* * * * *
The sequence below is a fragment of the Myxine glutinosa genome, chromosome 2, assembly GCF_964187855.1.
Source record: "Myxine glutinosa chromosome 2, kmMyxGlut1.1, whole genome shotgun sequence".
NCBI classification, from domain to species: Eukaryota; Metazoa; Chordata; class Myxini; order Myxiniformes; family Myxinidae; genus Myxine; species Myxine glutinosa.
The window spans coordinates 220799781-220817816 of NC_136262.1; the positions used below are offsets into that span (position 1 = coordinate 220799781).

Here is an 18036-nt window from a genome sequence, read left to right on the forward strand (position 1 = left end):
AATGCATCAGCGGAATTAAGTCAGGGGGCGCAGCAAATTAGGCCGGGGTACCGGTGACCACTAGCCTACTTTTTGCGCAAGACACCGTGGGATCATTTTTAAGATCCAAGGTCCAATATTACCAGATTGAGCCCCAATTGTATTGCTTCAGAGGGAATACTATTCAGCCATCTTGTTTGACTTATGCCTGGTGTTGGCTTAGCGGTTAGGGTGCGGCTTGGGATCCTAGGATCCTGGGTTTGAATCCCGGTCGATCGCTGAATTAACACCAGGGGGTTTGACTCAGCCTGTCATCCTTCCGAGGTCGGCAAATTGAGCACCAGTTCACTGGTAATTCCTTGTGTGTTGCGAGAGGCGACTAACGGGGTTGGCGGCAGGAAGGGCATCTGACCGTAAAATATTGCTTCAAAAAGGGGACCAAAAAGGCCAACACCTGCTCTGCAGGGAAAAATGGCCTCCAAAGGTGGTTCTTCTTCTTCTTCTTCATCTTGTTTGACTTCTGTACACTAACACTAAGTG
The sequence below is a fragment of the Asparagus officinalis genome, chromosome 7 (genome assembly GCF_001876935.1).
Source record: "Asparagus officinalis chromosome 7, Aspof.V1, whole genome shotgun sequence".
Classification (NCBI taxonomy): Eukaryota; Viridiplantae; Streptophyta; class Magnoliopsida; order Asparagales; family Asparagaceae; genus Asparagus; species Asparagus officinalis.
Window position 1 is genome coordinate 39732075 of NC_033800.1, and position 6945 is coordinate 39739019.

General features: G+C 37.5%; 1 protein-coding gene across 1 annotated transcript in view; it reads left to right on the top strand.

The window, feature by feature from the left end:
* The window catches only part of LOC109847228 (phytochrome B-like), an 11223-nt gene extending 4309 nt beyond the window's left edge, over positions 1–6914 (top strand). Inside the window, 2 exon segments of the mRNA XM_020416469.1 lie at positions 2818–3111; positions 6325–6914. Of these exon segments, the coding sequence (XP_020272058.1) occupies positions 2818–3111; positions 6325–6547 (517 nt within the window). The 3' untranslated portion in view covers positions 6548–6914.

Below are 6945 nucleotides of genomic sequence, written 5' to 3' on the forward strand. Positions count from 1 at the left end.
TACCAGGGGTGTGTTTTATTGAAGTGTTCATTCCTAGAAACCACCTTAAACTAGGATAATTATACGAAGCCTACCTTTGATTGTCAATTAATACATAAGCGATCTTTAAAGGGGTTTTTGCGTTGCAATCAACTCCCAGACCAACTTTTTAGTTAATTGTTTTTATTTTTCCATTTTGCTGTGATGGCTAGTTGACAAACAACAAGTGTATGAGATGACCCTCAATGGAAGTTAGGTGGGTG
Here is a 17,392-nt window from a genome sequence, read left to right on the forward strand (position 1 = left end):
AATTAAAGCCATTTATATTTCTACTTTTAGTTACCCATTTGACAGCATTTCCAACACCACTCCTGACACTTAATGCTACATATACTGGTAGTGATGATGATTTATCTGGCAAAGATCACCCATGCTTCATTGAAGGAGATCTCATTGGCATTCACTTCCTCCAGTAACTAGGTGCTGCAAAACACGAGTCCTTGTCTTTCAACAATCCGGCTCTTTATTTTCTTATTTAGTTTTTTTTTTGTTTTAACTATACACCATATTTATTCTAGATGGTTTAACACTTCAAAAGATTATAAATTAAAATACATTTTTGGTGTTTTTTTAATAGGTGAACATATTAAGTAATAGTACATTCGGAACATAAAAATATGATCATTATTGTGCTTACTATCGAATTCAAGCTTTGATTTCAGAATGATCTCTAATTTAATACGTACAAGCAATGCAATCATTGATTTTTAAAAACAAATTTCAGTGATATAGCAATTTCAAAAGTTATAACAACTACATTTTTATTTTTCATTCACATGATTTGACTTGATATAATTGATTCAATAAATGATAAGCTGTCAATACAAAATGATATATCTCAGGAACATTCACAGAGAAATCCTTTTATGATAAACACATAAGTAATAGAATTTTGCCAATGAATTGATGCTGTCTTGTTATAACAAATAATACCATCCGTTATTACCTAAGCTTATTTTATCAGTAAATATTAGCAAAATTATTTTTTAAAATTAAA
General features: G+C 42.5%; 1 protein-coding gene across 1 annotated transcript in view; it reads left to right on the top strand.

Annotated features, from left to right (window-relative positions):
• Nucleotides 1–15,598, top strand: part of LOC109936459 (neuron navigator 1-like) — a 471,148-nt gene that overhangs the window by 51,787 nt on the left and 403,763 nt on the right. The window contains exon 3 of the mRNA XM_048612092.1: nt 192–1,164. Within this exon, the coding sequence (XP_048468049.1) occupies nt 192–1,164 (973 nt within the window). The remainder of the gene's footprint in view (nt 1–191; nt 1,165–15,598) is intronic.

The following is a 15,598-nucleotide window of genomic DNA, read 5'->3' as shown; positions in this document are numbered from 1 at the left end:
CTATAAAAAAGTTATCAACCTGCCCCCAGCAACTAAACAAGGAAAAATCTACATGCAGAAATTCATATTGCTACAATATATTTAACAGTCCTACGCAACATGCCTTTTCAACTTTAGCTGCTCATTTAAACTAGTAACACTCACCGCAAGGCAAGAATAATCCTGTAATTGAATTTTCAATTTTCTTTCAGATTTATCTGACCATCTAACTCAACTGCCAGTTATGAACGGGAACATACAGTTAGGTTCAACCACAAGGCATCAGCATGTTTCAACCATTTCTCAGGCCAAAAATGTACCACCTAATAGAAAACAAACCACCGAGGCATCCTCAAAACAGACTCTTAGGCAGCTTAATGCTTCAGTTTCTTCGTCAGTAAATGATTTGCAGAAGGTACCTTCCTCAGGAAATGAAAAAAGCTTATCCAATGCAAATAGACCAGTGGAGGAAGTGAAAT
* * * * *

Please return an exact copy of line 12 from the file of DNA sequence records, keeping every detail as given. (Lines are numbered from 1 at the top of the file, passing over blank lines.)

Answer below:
The window, feature by feature from the left end: